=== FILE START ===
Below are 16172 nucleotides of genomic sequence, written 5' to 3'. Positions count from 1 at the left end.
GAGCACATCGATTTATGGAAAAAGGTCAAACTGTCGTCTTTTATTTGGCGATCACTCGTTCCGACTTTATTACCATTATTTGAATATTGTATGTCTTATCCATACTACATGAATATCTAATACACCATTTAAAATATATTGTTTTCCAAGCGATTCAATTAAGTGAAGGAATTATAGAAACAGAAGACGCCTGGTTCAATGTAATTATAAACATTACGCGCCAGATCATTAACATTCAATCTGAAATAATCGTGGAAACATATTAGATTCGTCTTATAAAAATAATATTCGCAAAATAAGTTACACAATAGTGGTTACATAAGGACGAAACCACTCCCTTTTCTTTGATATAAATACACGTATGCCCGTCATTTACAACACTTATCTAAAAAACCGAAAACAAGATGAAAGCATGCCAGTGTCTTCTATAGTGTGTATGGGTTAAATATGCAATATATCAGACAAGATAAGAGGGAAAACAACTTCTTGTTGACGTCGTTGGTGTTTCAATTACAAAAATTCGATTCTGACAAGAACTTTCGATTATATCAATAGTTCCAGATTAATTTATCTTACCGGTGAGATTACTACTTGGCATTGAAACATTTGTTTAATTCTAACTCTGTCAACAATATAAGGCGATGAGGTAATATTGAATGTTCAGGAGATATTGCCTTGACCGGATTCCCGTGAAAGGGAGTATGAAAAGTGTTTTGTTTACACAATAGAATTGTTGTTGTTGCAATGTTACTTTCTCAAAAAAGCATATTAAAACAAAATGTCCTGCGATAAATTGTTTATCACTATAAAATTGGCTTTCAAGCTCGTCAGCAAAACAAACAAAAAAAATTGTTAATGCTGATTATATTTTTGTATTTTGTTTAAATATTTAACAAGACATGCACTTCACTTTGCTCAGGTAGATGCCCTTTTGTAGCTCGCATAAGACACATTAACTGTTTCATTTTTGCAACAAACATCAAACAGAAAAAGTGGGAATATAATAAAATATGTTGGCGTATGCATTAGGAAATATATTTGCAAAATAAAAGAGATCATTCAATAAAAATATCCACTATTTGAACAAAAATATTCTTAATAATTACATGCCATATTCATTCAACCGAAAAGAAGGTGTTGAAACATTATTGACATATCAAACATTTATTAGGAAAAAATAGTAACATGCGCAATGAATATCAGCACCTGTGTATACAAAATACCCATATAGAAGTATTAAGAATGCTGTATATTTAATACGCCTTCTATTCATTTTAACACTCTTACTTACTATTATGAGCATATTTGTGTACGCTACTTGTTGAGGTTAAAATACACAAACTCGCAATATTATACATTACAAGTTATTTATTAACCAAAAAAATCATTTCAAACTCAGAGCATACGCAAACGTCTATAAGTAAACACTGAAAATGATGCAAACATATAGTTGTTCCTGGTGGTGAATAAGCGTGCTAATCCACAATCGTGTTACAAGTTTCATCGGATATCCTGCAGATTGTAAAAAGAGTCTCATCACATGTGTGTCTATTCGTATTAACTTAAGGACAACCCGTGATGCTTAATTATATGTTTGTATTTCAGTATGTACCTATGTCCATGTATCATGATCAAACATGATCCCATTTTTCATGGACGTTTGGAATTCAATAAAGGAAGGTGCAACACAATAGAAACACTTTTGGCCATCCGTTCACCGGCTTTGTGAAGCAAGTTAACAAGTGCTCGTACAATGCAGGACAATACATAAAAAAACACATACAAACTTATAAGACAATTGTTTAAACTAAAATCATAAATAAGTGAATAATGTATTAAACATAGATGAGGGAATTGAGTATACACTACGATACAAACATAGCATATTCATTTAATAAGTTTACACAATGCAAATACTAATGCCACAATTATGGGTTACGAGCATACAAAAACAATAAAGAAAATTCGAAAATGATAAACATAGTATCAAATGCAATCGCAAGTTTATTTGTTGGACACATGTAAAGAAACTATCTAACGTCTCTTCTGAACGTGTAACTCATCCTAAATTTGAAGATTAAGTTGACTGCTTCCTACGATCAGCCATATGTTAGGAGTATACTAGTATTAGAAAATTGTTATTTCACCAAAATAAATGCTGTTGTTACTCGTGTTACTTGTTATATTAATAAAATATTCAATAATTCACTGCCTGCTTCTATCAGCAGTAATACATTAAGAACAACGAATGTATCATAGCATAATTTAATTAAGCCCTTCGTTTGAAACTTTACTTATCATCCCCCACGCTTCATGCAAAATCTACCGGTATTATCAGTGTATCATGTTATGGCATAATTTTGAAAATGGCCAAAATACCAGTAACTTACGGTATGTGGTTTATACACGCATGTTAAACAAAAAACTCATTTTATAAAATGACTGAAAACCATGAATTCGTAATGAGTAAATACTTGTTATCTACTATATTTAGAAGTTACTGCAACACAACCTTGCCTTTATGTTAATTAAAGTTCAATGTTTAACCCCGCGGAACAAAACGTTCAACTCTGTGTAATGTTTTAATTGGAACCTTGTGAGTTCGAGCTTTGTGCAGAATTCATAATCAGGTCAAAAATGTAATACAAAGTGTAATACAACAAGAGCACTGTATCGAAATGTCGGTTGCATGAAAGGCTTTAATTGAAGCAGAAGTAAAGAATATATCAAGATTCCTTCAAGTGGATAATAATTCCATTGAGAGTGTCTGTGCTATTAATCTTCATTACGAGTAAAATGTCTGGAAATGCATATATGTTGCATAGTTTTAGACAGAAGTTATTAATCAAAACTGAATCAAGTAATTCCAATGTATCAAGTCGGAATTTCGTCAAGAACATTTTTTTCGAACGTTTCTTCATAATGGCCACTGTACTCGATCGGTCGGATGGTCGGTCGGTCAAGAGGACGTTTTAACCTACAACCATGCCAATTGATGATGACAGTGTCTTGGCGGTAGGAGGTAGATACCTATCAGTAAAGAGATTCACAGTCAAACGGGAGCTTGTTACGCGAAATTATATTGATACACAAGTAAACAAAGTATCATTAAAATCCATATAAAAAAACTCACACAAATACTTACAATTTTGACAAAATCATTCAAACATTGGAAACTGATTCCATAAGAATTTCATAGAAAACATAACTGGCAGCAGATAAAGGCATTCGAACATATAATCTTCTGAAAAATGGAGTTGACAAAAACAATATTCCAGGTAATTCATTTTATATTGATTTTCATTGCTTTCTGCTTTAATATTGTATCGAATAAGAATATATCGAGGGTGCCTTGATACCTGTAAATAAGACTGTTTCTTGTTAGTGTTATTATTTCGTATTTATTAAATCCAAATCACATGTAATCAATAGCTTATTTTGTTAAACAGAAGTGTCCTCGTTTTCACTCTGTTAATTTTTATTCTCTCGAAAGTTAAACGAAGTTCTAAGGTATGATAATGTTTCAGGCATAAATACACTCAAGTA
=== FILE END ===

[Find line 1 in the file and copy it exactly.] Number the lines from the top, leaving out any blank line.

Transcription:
Below are 16172 nucleotides of genomic sequence, written 5' to 3'. Positions count from 1 at the left end.